Archive | June 2012

The Great Cow Race, Bones Vol. 2 by Jeff Smith

Overview: The cornerstone of GRAPHIX, our new graphic novel imprint, BONE is the incredible comic book saga of an unlikely hero who must save an idyllic valley from the forces of evil.

In THE GREAT COW RACE, volume 2 of this 9-book epic, Fone Bone and his cousins plan to return home after visiting the village of Barrelhaven with Thorn and Gran’ma Ben. But Phoney risks everything on one last get-rich-quick scheme for the town’s annual Great Cow Race. As usual, Phoney’s plans go disastrously awry, and Boneville seems further away than ever. Meanwhile, ominous signs indicate that a war is brewing, and Fone finds himself helping his friends defend their valley from a formidable enemy.

My thoughts: Like the first volume, the colors are very bright, but I think the colors in the second volume are a bit brighter and the pages are crisper. This time, the tones didn’t smear the words. I didn’t find the second book as great as the first. The jokes are smushed more towards the end instead of equally spread out. The story doesn’t develop as much as it did in the first. They’re still in the same general area, and the reader doesn’t find out anymore about the mysteries of the rat creatures or Phoney’s horrible deals. However, the reader is reminded of the mysteries towards the end of the book with hidden shadows and objects in trees. It’s as if the author wanted to break away from the meat of the story and explore characters more rather than develop the plot. That idea isn’t a bad one. Developing characters is important, but I don’t think it should be done in the second book of a graphic novel series. I think it should be done towards the end of the second book or the beginning of the third book rather than during the whole second book. Though, in context of what the author is trying to write in the long run, this book may just be in the right place, but I’d have to look at the series as a whole rather than just at a book. It’s still worth reading since it’s a part of a good series, but it’s not my favorite of the Bones series.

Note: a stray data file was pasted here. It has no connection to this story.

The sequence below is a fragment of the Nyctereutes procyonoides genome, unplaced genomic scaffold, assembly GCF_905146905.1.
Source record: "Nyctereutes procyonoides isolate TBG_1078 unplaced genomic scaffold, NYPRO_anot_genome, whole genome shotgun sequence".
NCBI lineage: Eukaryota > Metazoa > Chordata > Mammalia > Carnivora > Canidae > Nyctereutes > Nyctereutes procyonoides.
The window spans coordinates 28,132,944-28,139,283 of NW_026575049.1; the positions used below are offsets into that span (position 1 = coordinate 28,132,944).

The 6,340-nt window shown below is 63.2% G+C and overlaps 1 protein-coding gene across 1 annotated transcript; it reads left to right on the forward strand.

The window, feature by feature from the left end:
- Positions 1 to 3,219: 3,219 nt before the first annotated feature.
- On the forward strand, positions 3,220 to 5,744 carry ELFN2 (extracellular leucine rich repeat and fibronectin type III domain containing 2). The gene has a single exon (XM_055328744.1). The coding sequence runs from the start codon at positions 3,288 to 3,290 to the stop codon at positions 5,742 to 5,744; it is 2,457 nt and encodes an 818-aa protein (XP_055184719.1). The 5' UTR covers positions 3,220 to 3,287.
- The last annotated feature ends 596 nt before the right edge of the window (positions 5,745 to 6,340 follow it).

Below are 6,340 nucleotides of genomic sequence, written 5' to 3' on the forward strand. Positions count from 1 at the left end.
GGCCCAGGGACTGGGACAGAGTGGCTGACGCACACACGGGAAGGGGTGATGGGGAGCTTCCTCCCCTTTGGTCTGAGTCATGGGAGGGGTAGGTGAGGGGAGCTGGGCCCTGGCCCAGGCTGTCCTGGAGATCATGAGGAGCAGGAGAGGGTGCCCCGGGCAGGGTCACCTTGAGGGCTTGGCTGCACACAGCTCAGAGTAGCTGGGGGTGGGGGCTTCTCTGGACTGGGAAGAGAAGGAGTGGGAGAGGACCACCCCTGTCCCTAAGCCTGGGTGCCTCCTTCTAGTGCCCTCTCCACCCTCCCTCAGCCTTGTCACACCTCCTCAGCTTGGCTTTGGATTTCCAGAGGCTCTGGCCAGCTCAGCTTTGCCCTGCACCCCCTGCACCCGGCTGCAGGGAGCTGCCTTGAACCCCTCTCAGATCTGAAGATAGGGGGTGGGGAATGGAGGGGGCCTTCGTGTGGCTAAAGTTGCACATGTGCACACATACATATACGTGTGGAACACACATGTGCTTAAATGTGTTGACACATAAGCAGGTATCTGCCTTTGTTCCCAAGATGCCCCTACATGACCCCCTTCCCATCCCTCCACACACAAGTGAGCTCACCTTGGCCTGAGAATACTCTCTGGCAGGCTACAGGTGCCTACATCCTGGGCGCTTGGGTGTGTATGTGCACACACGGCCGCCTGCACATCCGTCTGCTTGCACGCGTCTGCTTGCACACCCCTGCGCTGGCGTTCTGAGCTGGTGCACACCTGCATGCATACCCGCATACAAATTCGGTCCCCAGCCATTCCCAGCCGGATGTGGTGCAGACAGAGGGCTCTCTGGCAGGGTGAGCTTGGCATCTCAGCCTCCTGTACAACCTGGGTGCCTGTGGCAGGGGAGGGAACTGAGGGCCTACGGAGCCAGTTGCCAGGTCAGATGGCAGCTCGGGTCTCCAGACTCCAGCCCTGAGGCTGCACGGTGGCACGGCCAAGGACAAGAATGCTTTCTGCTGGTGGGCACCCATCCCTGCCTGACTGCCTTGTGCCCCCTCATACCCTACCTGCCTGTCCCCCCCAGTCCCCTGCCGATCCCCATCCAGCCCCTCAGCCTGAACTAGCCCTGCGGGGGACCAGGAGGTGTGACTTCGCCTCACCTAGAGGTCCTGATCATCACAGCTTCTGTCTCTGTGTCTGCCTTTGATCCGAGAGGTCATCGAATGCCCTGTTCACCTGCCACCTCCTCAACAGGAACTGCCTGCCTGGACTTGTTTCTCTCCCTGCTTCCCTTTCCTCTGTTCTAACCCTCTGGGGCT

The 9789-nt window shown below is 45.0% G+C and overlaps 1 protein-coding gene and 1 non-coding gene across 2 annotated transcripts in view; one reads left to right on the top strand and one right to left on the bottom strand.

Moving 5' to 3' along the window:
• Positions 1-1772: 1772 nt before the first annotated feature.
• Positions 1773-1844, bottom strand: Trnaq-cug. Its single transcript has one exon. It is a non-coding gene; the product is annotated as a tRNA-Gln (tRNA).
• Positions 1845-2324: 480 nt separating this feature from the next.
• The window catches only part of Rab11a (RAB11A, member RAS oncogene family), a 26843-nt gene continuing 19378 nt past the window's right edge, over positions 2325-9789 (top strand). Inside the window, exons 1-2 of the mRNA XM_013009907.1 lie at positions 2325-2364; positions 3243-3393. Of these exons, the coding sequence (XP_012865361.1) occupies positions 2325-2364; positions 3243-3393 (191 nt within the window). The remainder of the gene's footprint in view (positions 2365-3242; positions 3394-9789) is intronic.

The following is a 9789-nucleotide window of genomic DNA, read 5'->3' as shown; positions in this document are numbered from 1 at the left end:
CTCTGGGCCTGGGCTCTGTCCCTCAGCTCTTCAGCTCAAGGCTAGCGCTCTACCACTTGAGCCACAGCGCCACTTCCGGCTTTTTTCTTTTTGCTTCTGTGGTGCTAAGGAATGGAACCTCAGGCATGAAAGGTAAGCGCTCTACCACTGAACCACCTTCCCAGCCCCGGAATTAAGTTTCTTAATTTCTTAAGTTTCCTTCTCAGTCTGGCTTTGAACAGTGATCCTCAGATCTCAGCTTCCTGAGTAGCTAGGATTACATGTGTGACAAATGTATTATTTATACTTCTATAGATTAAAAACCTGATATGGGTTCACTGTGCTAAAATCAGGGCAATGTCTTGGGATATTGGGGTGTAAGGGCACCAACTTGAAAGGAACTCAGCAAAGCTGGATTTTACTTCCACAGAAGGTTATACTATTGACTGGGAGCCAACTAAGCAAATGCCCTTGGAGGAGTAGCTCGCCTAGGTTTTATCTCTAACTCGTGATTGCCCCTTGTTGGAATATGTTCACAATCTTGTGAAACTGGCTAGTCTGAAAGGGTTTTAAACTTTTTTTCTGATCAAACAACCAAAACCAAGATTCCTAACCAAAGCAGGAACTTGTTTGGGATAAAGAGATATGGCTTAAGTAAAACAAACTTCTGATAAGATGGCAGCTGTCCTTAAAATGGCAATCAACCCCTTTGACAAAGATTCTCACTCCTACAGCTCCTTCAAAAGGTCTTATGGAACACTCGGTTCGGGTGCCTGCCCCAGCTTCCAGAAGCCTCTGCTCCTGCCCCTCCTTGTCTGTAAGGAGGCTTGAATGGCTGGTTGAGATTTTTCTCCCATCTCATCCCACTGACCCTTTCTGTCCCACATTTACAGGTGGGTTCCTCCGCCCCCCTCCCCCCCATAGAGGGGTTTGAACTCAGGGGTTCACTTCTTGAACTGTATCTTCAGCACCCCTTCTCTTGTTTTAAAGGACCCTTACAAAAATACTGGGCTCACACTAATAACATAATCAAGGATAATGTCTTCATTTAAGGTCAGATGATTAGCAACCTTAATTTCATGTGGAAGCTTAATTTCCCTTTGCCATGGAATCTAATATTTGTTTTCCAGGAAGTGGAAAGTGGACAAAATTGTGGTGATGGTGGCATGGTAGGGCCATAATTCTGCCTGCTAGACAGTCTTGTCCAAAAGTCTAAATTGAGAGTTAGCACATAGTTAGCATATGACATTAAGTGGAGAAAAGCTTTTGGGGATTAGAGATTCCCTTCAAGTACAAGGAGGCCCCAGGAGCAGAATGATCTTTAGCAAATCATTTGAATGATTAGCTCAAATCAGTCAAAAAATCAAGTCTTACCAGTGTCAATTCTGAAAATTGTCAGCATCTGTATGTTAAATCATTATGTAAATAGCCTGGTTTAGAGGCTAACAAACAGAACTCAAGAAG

Just for fun: My favorite part was once again the rat creatures. For some reason, Smith always seems to incorporate some kind of Looney Tune-like humor when it comes to the rat creatures, especially since they’re clutzy and get stuck in ruts. They make this series hilarious.